The study of public policy offers every citizen an understanding of the various roles played by the different branches of the U.S. federal government as well as by state, county, and local governments in various areas of contemporary American life. It focuses on the priorities of American society as portrayed in the public policy choices that representatives make and the size of different interest groups that advocate on behalf of particular policy goals. This course will introduce this various actors involved in the making of American public policy, explore public policy formulation by examining a variety of case studies, and examine the implementation of public policies, the allocation of funding to pay for these projects, and the evaluation of these projects to determine their effectiveness. The rest of the course will examine specific case studies and areas of public policy. Upon successful completion of this course, students will be able to: demonstrate a working knowledge of various key concepts in the process of American public policymaking and the major steps from start to finish in the public policy process; identify vital issues and specific areas of concern for contemporary American policymakers within the broad fields of economic, national security, public health, environmental, education, rural, and social policy; identify key actors and agencies involved in the making of public policy within the United States and their respective roles in the formulation, implementation, and evaluation of policy; demonstrate skills in the analysis of the various political, social, economic, military, legal, and ethical goals and cultural values that form the basis of policymaking decisions; identify key debates in contemporary American public policy as well as the issues at stake and the arguments advanced by each side of the debate; demonstrate an understanding of various decision frameworks used by policymakers in creating, developing, and executing various public policies; demonstrate an understanding of the context, evolution, and linkages of specific policies and between certain polices within the broader context of American political history. (Political Science 431)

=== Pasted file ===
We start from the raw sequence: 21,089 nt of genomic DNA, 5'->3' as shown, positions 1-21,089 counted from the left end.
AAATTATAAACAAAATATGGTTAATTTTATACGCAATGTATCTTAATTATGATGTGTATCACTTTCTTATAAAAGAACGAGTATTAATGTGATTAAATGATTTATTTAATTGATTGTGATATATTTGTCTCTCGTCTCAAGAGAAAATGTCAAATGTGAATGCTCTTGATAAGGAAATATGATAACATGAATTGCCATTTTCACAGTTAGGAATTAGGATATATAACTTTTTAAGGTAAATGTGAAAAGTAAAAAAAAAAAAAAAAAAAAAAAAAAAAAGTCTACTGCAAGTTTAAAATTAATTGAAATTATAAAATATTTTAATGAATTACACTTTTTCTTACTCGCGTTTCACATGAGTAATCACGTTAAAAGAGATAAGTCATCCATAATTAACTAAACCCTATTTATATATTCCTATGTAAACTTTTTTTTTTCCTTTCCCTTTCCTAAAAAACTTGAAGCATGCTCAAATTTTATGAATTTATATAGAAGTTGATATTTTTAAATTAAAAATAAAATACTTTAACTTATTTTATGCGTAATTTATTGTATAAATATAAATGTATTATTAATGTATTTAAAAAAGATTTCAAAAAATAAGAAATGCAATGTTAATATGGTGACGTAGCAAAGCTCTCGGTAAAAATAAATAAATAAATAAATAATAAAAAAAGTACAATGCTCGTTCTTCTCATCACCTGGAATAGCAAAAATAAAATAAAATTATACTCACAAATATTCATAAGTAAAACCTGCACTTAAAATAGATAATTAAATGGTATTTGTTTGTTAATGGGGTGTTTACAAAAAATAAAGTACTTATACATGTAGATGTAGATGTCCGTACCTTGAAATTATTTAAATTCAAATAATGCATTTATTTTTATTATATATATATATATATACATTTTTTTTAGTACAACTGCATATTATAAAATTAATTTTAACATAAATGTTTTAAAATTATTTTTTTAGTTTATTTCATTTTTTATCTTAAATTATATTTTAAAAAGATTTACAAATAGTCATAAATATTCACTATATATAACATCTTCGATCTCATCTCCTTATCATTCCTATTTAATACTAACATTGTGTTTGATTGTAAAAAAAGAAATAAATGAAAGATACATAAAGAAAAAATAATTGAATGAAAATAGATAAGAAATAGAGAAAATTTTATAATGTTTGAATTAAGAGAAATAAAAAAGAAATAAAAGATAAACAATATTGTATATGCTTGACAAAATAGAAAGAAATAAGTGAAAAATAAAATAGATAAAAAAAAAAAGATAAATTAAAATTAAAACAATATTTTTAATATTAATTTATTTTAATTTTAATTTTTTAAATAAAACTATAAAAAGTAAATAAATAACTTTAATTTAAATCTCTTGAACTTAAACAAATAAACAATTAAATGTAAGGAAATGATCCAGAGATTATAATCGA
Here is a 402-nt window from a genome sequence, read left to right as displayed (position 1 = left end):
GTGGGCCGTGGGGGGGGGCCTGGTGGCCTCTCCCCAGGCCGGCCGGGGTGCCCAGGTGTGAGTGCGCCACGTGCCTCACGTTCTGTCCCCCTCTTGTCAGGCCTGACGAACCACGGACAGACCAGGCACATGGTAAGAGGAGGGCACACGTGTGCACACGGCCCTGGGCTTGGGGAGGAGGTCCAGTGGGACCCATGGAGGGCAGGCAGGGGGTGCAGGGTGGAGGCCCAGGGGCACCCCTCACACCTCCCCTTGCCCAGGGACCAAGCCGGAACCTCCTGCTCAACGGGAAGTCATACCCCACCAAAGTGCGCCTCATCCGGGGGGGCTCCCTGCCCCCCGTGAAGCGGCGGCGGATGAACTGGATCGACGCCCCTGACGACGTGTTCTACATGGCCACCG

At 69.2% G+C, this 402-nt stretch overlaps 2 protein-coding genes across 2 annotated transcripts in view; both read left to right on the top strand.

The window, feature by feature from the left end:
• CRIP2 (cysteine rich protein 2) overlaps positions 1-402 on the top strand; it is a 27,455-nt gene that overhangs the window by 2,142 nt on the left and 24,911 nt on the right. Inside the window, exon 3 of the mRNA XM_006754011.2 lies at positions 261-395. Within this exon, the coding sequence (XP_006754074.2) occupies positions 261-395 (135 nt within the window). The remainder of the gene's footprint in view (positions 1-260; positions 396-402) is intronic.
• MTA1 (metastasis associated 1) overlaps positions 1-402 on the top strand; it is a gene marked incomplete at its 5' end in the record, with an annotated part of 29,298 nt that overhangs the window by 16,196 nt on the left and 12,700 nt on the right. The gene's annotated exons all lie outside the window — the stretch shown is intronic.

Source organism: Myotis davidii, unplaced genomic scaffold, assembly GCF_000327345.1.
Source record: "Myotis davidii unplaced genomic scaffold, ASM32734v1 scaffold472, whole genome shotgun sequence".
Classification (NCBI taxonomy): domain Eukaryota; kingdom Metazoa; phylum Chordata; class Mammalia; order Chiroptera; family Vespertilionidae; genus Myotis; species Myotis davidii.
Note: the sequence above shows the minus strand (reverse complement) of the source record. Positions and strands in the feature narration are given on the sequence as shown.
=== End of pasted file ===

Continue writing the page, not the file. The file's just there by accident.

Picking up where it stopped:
The purchase of the Louisiana Territory from France in October 1803 doubled the size of the United States and foreshadowed its emergence as a global power. The purchase marked an unprecedented use of executive power by President Thomas Jefferson and evoked strong resistance from Federalists. In this lesson, a timeline of the purchase along with letters by Federalist leaders help students decide whether practical concerns or political agendas motivated the opposition.
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Aims to develop a teaching knowledge of the field through extensive reading and discussion of major works. The reading covers a broad range of topics -- political, economic, social, and cultural -- and represents a variety of historical methods. Students make frequent oral presentations and prepare a 20-page review essay.
This course uses readings and discussions to focus on a series of short-term events that shed light on American politics, culture, and social organization. It emphasizes finding ways to make sense of these complicated, highly traumatic events, and on using them to understand larger processes of change in American history. The class also gives students experience with primary documentation research through a term paper assignment.
The Great Depression had an enormous impact on theatre across the United States. Productions decreased dramatically, audiences shrank, and talented writers, performers, and directors fled the industry to find work in Hollywood. But despite adversity, the show went on. The public construction projects of the Works Progress Administration built new theaters in cities across America. The Federal Theatre Project was established to fund theatre and performances across the country providing work to unemployed artists. This influx of new artists had transformed the industry, opening theatre to new voices, themes, and audiences. This exhibition explores these Depression-era changes and their impact on American theater. This exhibition was created as part of the DPLAs Digital Curation Program by the following students as part of Professor Anthony Cocciolo's course "Projects in Digital Archives" in the School of Information and Library Science at Pratt Institute: Kathleen Dowling, Laura Marte Piccini, and Matthew Schofield.